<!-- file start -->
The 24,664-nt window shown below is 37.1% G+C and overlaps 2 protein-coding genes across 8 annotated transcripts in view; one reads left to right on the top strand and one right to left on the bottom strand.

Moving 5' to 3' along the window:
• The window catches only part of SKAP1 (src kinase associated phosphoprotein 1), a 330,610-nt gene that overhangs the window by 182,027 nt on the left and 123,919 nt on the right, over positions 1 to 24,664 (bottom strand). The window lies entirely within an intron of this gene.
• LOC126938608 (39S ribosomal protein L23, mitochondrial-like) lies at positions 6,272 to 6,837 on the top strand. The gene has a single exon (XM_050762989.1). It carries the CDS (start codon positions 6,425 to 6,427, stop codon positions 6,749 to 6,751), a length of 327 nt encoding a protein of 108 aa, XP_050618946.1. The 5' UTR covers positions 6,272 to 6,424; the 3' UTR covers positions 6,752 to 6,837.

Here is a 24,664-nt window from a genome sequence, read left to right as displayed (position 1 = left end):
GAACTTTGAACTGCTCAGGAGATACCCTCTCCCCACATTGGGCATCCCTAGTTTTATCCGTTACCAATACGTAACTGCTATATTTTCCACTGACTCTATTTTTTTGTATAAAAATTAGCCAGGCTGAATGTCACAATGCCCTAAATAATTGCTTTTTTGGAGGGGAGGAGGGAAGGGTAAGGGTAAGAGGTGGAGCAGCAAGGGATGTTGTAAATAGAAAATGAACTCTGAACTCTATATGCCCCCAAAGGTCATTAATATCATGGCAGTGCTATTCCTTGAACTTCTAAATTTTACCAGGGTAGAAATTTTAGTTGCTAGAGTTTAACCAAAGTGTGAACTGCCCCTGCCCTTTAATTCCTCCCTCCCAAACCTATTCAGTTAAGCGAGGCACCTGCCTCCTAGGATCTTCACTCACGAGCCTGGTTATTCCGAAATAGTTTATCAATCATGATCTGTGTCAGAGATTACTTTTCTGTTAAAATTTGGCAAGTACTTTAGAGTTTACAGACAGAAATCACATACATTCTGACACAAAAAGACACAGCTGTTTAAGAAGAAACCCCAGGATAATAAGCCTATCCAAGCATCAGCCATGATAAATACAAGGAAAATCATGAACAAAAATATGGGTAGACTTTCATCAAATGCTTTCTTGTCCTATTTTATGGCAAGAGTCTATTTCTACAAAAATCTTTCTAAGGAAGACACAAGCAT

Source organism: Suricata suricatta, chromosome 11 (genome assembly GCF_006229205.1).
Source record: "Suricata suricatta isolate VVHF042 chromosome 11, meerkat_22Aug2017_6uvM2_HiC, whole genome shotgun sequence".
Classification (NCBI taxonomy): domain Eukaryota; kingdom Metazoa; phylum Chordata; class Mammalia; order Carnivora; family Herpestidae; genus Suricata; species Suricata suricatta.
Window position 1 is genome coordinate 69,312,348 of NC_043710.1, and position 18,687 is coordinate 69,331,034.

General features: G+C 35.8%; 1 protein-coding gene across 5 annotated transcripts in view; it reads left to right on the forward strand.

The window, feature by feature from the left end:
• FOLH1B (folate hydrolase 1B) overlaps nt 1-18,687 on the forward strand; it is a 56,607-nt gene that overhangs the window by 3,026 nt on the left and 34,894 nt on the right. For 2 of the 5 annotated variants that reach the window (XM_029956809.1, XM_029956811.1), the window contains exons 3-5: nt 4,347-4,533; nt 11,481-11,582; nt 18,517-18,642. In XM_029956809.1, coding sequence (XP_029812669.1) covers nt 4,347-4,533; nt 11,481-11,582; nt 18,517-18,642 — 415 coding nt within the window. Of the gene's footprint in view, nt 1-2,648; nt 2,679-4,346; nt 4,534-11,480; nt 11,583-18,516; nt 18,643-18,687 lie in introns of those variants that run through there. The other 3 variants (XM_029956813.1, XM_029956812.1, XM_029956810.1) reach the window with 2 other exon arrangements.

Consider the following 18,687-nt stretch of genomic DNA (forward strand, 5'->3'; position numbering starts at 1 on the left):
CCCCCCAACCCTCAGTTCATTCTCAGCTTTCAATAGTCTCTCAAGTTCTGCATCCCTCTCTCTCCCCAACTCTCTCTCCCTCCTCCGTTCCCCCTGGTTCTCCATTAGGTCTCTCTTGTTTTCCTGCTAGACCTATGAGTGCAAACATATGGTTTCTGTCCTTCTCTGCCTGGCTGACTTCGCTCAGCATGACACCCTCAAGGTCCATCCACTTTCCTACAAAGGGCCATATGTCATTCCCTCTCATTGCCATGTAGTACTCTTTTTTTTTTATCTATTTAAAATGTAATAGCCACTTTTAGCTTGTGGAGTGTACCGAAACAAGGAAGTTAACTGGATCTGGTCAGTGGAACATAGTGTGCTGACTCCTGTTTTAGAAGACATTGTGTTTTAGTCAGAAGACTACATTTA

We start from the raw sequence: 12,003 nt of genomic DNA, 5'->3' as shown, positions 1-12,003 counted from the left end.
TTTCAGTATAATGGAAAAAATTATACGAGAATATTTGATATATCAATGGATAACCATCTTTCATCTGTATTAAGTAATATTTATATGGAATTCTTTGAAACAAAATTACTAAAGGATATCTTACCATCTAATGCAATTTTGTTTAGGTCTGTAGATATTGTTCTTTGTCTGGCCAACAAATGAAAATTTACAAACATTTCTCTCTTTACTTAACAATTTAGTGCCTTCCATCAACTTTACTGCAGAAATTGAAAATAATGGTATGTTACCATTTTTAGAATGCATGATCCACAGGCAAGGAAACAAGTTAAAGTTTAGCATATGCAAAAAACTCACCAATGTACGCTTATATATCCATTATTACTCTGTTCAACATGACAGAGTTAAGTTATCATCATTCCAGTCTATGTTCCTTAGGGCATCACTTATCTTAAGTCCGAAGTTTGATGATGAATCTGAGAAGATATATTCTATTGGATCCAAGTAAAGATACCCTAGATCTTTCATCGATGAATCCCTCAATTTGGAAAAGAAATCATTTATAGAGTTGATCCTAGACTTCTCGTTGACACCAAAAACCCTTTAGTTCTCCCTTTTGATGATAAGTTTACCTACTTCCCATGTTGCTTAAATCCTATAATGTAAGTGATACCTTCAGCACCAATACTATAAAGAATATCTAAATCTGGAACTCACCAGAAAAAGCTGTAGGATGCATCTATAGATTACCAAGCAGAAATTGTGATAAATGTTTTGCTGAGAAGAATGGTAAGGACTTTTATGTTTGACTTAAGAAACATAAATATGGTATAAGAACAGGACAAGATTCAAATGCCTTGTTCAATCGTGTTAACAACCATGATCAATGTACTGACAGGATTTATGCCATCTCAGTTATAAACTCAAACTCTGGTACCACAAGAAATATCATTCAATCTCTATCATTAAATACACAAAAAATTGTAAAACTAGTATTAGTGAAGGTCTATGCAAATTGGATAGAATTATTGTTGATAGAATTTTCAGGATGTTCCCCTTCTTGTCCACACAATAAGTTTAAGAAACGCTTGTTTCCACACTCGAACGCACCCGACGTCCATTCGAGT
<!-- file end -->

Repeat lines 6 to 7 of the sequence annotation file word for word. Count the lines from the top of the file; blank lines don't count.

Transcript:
GAACTTTGAACTGCTCAGGAGATACCCTCTCCCCACATTGGGCATCCCTAGTTTTATCCGTTACCAATACGTAACTGCTATATTTTCCACTGACTCTATTTTTTTGTATAAAAATTAGCCAGGCTGAATGTCACAATGCCCTAAATAATTGCTTTTTTGGAGGGGAGGAGGGAAGGGTAAGGGTAAGAGGTGGAGCAGCAAGGGATGTTGTAAATAGAAAATGAACTCTGAACTCTATATGCCCCCAAAGGTCATTAATATCATGGCAGTGCTATTCCTTGAACTTCTAAATTTTACCAGGGTAGAAATTTTAGTTGCTAGAGTTTAACCAAAGTGTGAACTGCCCCTGCCCTTTAATTCCTCCCTCCCAAACCTATTCAGTTAAGCGAGGCACCTGCCTCCTAGGATCTTCACTCACGAGCCTGGTTATTCCGAAATAGTTTATCAATCATGATCTGTGTCAGAGATTACTTTTCTGTTAAAATTTGGCAAGTACTTTAGAGTTTACAGACAGAAATCACATACATTCTGACACAAAAAGACACAGCTGTTTAAGAAGAAACCCCAGGATAATAAGCCTATCCAAGCATCAGCCATGATAAATACAAGGAAAATCATGAACAAAAATATGGGTAGACTTTCATCAAATGCTTTCTTGTCCTATTTTATGGCAAGAGTCTATTTCTACAAAAATCTTTCTAAGGAAGACACAAGCAT

Source organism: Suricata suricatta, chromosome 11 (genome assembly GCF_006229205.1).